From the earliest days of aviation where the pilot would drop simple bombs by hand, to the highly agile, stealthy aircraft of today that can deliver smart ordnance with extreme accuracy, engineers have striven to develop the capability to deliver weapons against targets reliably, safely and with precision. Aircraft Systems Integration of Air-Launched Weapons introduces the various aspects of weapons integration, primarily from the aircraft systems integration viewpoint, but also considers key parts of the weapon and the desired interactions with the aircraft required for successful target engagement. Key features: Addresses the broad range of subjects that relate directly to the systems integration of air-launched weapons with aircraft, such as the integration process, system and subsystem architectures, the essential contribution that open, international standards have on improving interoperability and reducing integration costs and timescales Describes the recent history of how industry and bodies such as NATO have driven the need for greater interoperability between weapons and aircraft and worked to reduce the cost and timescales associated with the systems integration of complex air-launched weapons with aircraft Explores future initiatives and technologies relating to the reduction of systems integration costs and timescales The systems integration of air-launched weapons with aircraft requires a multi-disciplinary set of engineering capabilities. As a typical weapons integration life-cycle spans several years, new engineers have to learn the skills required by on-the-job training and working with experienced weapons integrators. Aircraft Systems Integration of Air-Launched Weapons augments hands-on experience, thereby enabling the development of subject matter expertise more quickly and in a broader context than would be achieved by working through the life-cycle on one specific project. This book also serves as a useful revision source for experienced engineers in the field.
This book is devoted to integration, one of the two main operations in calculus. In Part 1, the definition of the integral of a one-variable function is different (not essentially, but rather methodically) from traditional definitions of Riemann or Lebesgue integrals. Such an approach allows us, on the one hand, to quickly develop the practical skills of integration as well as, on the other hand, in Part 2, to pass naturally to the more general Lebesgue integral. Based on the latter, in Part 2, the author develops a theory of integration for functions of several variables. In Part 3, within the same methodological scheme, the author presents the elements of theory of integration in an abstract space equipped with a measure; we cannot do without this in functional analysis, probability theory, etc. The majority of chapters are complemented with problems, mostly of the theoretical type. The book is mainly devoted to students of mathematics and related specialities. However, Part 1 can be successfully used by any student as a simple introduction to integration calculus.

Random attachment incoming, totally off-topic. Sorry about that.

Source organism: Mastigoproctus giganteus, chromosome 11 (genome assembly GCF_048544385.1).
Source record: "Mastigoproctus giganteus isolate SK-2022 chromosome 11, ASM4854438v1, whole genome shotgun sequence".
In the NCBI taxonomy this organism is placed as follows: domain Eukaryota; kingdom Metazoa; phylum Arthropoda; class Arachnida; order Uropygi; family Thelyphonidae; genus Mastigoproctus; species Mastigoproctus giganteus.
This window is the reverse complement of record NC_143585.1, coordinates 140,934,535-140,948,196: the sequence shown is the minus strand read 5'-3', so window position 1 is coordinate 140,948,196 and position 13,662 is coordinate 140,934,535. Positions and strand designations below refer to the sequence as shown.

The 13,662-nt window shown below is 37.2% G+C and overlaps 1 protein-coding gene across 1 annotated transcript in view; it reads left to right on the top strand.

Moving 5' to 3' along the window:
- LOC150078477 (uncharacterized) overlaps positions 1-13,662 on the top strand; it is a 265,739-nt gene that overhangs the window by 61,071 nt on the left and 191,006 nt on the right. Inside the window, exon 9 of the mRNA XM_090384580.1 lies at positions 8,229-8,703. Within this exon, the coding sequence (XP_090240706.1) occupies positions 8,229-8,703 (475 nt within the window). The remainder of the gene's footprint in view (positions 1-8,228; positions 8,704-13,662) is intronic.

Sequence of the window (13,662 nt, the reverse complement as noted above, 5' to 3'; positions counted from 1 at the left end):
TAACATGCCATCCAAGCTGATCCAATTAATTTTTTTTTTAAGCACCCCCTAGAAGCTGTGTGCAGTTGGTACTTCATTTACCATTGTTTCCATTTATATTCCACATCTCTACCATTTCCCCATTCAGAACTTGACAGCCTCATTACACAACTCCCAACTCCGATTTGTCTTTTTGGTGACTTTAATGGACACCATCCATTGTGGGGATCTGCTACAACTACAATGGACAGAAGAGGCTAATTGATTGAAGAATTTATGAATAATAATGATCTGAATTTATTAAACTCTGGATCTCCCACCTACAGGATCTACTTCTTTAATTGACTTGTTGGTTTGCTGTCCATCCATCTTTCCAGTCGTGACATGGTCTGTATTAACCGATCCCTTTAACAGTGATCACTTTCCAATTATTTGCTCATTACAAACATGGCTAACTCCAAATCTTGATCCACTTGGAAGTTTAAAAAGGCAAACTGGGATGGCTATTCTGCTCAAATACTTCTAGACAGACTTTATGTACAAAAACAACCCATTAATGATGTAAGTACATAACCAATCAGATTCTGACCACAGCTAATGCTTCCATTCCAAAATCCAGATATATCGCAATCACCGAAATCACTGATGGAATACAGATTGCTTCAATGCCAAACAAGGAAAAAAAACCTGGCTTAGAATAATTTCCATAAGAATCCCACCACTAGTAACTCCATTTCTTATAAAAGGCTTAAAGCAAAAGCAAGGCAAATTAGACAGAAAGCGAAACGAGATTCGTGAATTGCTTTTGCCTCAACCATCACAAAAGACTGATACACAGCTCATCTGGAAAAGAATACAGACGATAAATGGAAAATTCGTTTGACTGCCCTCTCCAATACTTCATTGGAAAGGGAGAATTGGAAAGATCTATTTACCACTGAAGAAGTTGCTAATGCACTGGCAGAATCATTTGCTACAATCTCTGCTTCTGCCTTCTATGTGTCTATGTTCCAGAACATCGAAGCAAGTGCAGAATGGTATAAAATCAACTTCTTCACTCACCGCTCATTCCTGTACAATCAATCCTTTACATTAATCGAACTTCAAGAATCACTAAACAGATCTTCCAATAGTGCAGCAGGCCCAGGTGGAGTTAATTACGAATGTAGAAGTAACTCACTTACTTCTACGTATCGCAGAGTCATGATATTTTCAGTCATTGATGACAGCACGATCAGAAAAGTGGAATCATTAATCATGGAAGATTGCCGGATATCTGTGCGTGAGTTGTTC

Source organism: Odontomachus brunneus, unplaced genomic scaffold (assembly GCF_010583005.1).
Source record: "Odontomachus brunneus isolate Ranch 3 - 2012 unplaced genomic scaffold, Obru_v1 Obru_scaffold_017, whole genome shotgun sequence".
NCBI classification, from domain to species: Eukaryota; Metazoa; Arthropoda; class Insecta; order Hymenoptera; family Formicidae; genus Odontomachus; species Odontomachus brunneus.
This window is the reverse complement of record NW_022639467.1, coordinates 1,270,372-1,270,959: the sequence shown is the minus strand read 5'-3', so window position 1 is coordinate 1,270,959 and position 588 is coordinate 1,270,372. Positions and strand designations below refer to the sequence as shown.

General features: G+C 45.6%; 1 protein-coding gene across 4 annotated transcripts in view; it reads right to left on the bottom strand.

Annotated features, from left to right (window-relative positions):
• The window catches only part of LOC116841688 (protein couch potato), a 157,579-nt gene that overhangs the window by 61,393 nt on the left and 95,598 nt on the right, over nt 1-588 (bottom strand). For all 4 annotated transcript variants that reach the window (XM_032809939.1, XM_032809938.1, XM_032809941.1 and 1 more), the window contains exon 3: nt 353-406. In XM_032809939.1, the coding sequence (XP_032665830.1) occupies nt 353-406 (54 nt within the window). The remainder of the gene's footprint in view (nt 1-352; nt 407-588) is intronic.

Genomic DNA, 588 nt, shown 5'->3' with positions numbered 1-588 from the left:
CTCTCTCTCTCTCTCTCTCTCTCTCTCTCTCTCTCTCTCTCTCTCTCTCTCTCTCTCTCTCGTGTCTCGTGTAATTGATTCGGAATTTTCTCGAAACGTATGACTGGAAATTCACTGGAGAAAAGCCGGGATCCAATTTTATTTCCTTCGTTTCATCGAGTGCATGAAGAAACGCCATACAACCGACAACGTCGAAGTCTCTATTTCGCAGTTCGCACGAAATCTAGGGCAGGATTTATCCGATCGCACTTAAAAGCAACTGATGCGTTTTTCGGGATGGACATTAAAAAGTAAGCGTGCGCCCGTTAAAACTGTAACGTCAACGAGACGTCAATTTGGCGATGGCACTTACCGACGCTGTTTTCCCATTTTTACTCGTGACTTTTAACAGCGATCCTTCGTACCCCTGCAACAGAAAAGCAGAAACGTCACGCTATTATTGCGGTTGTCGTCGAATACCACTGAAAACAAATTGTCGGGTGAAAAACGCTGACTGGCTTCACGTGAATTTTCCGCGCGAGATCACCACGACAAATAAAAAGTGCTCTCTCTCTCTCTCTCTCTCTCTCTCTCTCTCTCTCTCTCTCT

One of Andrew Wyeth's most important paintings, "Wind from the Sea" (1947), is also the artist's first full realization of the window as a recurring subject in his art. Wyeth returned to windows during the course of the next 60 years, producing more than 300 remarkable works that explore both the formal and conceptual richness of the subject. Absent from these spare, elegant, almost abstract paintings is the narrative element inevitably associated with Wyeth's better-known figural compositions. In 2014 the National Gallery of Art, Washington, presents an exhibition of a select group of these deceptively realistic works, window paintings that are in truth skillfully manipulated compositions centering on the visual complexities posed by the transparency, beauty and formal structure of windows. In its exclusive focus on paintings without human subjects, this catalogue offers a new approach to Wyeth's work and represents the first time that his non-figural works have been published as a group since the 1990s.The authors explore Wyeth's fascination with windows--their formal structure and metaphorical complexity. In essays that address links with the poetry of Robert Frost and the paintings of Edward Hopper, Charles Sheeler and other artistic peers, the authors consider Wyeth's statement that he was, in fact, an abstract painter.American painter Andrew Wyeth lived his entire life in his birthplace of Chadds Ford, Pennsylvania, and his summer home in mid-coast Maine. His seven-decade career was spent painting the land and people that he knew and cared about. Renowned for his tempera "Christina's World" (1948), Wyeth navigated between artistic representation and abstraction in a highly personal way.